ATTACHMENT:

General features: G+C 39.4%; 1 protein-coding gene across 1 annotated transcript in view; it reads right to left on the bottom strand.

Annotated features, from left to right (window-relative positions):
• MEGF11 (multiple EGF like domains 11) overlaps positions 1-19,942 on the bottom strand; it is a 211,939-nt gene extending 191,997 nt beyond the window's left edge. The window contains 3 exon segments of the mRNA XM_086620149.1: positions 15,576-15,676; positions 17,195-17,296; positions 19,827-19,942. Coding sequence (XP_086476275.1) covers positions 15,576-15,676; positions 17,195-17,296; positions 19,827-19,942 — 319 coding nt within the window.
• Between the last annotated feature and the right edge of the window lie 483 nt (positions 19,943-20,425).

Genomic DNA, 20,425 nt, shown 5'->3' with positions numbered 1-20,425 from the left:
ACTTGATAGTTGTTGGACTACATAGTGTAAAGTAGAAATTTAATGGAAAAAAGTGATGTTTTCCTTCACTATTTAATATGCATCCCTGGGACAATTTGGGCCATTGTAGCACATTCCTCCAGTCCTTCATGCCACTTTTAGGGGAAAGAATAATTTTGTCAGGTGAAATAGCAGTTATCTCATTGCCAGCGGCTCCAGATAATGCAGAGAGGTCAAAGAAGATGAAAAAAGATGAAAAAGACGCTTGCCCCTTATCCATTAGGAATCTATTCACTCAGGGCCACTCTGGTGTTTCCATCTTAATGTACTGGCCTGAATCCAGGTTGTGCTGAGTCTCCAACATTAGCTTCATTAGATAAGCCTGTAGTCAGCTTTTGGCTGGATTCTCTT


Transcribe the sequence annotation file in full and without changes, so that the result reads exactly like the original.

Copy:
General features: G+C 39.4%; 1 protein-coding gene across 1 annotated transcript in view; it reads right to left on the bottom strand.

Annotated features, from left to right (window-relative positions):
• MEGF11 (multiple EGF like domains 11) overlaps positions 1-19,942 on the bottom strand; it is a 211,939-nt gene extending 191,997 nt beyond the window's left edge. The window contains 3 exon segments of the mRNA XM_086620149.1: positions 15,576-15,676; positions 17,195-17,296; positions 19,827-19,942. Coding sequence (XP_086476275.1) covers positions 15,576-15,676; positions 17,195-17,296; positions 19,827-19,942 — 319 coding nt within the window.
• Between the last annotated feature and the right edge of the window lie 483 nt (positions 19,943-20,425).

Genomic DNA, 20,425 nt, shown 5'->3' with positions numbered 1-20,425 from the left:
ACTTGATAGTTGTTGGACTACATAGTGTAAAGTAGAAATTTAATGGAAAAAAGTGATGTTTTCCTTCACTATTTAATATGCATCCCTGGGACAATTTGGGCCATTGTAGCACATTCCTCCAGTCCTTCATGCCACTTTTAGGGGAAAGAATAATTTTGTCAGGTGAAATAGCAGTTATCTCATTGCCAGCGGCTCCAGATAATGCAGAGAGGTCAAAGAAGATGAAAAAAGATGAAAAAGACGCTTGCCCCTTATCCATTAGGAATCTATTCACTCAGGGCCACTCTGGTGTTTCCATCTTAATGTACTGGCCTGAATCCAGGTTGTGCTGAGTCTCCAACATTAGCTTCATTAGATAAGCCTGTAGTCAGCTTTTGGCTGGATTCTCTT